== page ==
• We have model fit statistics for each model.
  • We have a “Model Comparisons” table showing us that from model 1 to 2, we are significantly different (p = .003). In this case, model 2 is better given its much higher $R^2$.
  • Then we have “Model Specific Results” with a drop-down menu to select one of the models (right now it is on Model 2).

From here, we can also look at an interaction between Pretest and Group. To do that we add a new block, highlight both pretest and group from the left-hand side list, select the arrow that has a downward triangle and select “Interaction”. When we do that, the new block has Group*Pretest now added to it, which means we did it right.

In this case, we can see that the model with the interaction isn’t statistically better than the model without it. At this point, we have our model built up very well but now we can make small adjustments.

Reference Levels

This menu allows us to change the reference level of any categorical variables. Notice that in the table, it says 2 - 1 under Group:. This says that (and the screenshot agrees), level 1 is the reference level. This means, our comparisons for our group is in reference to level 1. So any differences reported are based on a comparison with level 1. We can change this if we need to in order to understand the model better.

Assumption Checks

Jamovi provides ways to check a number of assumptions, including “Q-Q plots” for normality, “residual plots” to understand homoscedasticity, among others. Here, we are going to look at Q-Q plots and residual plots.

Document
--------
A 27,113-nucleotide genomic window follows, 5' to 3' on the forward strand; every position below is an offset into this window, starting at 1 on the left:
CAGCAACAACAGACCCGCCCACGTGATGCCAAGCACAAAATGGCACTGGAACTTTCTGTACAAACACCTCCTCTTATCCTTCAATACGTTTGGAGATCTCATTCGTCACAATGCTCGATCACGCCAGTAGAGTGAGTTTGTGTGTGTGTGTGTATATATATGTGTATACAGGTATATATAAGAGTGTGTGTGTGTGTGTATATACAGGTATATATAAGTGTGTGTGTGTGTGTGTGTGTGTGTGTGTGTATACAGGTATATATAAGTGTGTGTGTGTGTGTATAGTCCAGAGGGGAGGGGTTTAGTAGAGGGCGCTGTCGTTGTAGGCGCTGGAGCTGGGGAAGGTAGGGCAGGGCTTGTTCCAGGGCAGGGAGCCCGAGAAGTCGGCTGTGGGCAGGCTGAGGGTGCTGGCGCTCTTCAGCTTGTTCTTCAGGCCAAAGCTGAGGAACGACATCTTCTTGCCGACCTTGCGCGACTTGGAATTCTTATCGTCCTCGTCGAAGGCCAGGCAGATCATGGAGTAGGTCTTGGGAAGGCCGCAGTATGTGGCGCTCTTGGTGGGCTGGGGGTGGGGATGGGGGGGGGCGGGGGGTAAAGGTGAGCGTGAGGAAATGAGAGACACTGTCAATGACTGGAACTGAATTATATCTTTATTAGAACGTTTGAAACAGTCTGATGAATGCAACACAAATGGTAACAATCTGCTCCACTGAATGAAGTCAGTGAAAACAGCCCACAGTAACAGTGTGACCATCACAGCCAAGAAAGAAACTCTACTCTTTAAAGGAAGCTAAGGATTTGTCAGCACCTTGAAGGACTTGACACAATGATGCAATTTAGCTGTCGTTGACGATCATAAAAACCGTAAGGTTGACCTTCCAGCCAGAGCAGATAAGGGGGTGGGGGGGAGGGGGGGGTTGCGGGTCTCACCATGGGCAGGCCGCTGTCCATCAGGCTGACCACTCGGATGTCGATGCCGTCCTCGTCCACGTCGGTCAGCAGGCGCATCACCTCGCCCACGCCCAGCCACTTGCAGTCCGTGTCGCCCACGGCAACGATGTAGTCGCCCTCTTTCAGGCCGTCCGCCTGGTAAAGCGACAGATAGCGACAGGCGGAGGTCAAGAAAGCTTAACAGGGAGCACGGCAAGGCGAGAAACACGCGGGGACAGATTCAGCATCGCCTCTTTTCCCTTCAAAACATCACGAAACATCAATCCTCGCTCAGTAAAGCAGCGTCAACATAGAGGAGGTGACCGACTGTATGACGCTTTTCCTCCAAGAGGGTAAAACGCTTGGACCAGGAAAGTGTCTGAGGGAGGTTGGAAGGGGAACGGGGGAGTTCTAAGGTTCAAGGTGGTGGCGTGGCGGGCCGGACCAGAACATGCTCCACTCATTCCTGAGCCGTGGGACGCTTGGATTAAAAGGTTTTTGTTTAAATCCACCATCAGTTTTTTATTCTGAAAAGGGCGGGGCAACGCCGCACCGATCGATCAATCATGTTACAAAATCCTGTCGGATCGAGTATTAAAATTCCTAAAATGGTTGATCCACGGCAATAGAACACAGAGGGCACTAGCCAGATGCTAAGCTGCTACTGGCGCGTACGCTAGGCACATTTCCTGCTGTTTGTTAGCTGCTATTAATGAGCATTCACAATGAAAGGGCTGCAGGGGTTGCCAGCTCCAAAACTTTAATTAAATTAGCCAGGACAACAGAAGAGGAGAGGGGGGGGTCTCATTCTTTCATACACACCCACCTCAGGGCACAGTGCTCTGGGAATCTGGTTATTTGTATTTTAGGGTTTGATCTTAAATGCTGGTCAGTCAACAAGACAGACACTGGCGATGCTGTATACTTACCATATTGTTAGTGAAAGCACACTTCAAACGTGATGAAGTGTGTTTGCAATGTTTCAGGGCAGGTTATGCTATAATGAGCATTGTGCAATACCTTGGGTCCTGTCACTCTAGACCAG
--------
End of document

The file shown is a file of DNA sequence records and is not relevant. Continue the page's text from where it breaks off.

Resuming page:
Only the Q-Q plot is visible in the screenshot but the others are right below it. Based on this information we can decide if the model’s assumptions appear to hold here.

Model Fit

The model fit menu gives us the options to get a number of model fit statistics. For our purposes, the default works just fine.

Model Coefficients

We can also ask for a bit more information regarding our model estimates. We can get the Omnibus ANOVA test for each coefficient, ask for standardized estimates (and their confidence intervals), and the confidence intervals of the regular estimates.

Estimated Marginal Means

Finally and importantly, we can look at the estimated marginal means. This will provide a plot that can help understand coefficients better, particularly interactions. Below, I show how to assess the main effects and interaction (not significant) of Pretest and Group.

Term 1 is the main effects of pretest here because that is the variable I dragged to that slot. Term 2 is group’s main effect. Term 3 is the interaction between pretest and group since they are both in there. It is best if one of the variables is continuous, make that one the first one in there. That is because the second is always considered a grouping variable. So, with continuous variables, it chops it up into three parts and using it as a categorical predictor for the plot.


Well, that’s it for now. Leave comments or questions below!